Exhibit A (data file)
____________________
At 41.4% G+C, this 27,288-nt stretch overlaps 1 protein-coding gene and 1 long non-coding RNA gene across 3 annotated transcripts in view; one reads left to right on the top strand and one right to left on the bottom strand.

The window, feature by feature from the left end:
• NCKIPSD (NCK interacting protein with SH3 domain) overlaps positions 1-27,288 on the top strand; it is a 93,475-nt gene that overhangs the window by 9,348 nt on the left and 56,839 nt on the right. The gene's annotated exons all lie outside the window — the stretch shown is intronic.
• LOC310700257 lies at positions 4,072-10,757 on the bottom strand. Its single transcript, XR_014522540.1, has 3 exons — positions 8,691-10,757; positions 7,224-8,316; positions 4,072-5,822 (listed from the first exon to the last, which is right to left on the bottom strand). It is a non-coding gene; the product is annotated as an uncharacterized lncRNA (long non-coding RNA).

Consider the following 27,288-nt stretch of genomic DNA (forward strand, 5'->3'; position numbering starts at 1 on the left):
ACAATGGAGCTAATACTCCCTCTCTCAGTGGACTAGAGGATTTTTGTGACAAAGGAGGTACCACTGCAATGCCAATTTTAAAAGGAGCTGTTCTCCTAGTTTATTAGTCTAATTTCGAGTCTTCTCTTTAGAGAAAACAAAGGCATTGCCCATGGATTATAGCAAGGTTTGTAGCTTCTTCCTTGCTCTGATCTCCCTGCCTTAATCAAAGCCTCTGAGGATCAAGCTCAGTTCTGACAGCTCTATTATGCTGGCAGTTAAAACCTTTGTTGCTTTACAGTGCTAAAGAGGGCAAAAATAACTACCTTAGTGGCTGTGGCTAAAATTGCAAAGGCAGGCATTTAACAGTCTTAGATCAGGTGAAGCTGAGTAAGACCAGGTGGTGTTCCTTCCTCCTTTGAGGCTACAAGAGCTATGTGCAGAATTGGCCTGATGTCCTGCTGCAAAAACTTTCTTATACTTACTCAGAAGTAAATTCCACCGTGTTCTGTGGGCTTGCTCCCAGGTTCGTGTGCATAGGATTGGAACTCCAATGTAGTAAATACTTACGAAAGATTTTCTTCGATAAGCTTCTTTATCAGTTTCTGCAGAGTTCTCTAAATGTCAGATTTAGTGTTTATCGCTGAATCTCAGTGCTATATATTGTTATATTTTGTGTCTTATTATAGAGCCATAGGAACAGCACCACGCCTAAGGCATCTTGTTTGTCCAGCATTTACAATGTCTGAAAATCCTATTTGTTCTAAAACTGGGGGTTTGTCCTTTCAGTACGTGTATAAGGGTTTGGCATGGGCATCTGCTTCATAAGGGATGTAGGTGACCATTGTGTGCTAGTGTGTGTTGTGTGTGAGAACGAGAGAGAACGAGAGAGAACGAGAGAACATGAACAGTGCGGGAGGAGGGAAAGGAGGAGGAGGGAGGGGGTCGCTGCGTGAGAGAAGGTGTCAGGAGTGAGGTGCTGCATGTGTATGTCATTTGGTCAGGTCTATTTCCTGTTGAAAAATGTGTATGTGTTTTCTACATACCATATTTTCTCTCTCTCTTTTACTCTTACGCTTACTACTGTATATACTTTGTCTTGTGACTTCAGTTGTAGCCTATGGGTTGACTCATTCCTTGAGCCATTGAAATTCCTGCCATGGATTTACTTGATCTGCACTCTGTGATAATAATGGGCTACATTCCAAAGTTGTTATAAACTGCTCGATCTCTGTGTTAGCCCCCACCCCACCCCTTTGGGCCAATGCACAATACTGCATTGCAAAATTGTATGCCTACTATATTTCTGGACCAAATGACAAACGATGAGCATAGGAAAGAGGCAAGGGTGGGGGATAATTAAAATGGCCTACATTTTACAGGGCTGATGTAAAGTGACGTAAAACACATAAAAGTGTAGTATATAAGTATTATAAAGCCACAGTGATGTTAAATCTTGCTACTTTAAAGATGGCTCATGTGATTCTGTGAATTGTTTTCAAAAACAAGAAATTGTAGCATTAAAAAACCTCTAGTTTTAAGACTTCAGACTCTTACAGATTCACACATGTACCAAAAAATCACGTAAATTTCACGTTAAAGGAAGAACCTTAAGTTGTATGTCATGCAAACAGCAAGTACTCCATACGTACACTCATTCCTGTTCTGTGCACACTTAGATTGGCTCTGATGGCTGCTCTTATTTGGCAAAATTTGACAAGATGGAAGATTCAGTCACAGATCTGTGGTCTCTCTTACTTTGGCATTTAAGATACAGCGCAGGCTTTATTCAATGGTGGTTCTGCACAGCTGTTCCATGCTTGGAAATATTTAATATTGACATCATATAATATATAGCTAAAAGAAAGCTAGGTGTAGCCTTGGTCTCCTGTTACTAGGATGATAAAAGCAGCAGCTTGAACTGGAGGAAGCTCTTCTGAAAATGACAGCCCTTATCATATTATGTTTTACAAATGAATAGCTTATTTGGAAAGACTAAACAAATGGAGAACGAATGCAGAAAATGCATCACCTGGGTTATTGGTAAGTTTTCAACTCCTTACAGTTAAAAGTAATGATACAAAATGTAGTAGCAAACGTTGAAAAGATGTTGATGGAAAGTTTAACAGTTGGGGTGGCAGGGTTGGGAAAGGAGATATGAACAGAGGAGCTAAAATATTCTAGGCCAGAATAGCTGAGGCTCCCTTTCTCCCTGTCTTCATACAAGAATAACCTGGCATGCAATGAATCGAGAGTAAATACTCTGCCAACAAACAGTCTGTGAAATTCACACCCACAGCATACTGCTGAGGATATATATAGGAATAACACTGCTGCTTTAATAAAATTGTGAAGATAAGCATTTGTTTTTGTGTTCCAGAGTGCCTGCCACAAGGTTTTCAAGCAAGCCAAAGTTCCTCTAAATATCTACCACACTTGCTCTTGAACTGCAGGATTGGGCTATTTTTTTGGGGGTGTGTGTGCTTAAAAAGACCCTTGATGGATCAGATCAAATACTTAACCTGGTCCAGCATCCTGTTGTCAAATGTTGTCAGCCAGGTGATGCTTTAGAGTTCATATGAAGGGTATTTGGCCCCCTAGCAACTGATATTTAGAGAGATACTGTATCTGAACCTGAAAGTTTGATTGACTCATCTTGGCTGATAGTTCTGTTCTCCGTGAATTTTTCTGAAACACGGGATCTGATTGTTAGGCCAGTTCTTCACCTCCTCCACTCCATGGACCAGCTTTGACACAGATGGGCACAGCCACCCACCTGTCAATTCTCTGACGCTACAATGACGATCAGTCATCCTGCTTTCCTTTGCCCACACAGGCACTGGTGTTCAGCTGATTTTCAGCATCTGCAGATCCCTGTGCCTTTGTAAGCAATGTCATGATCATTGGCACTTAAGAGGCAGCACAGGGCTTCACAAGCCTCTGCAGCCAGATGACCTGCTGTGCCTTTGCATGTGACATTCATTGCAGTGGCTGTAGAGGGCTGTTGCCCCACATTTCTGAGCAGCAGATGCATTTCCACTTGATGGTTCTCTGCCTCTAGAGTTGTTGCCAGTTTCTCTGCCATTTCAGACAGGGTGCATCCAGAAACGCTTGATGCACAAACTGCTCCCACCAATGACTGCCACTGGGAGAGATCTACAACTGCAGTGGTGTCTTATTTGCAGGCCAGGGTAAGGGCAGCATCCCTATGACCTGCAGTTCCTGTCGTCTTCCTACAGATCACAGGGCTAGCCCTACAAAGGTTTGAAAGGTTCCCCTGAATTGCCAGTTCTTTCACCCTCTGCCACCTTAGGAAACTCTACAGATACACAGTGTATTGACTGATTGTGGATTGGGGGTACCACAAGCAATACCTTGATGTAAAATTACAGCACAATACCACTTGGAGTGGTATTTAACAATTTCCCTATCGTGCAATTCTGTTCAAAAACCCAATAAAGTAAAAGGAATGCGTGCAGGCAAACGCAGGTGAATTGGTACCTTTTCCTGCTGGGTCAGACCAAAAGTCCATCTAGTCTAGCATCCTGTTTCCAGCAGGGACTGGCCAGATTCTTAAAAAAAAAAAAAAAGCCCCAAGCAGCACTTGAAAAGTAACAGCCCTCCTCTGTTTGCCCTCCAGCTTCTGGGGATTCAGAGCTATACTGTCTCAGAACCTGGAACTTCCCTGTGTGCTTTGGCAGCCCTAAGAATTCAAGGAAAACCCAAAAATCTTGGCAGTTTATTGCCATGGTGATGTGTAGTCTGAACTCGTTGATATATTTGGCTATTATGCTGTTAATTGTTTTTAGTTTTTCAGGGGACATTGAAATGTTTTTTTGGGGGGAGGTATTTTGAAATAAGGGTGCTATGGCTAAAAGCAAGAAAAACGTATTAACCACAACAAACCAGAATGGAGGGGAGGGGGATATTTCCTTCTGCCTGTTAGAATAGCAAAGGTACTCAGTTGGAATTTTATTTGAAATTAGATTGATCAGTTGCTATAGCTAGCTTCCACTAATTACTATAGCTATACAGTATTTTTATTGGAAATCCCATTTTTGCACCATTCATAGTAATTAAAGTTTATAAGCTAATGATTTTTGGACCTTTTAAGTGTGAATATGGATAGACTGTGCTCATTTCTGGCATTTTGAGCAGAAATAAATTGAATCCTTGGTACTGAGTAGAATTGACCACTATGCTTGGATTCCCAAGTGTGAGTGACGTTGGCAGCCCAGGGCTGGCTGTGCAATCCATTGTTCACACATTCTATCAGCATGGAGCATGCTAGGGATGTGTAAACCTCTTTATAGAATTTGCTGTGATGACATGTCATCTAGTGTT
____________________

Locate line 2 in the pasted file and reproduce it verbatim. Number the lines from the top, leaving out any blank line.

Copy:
The window, feature by feature from the left end: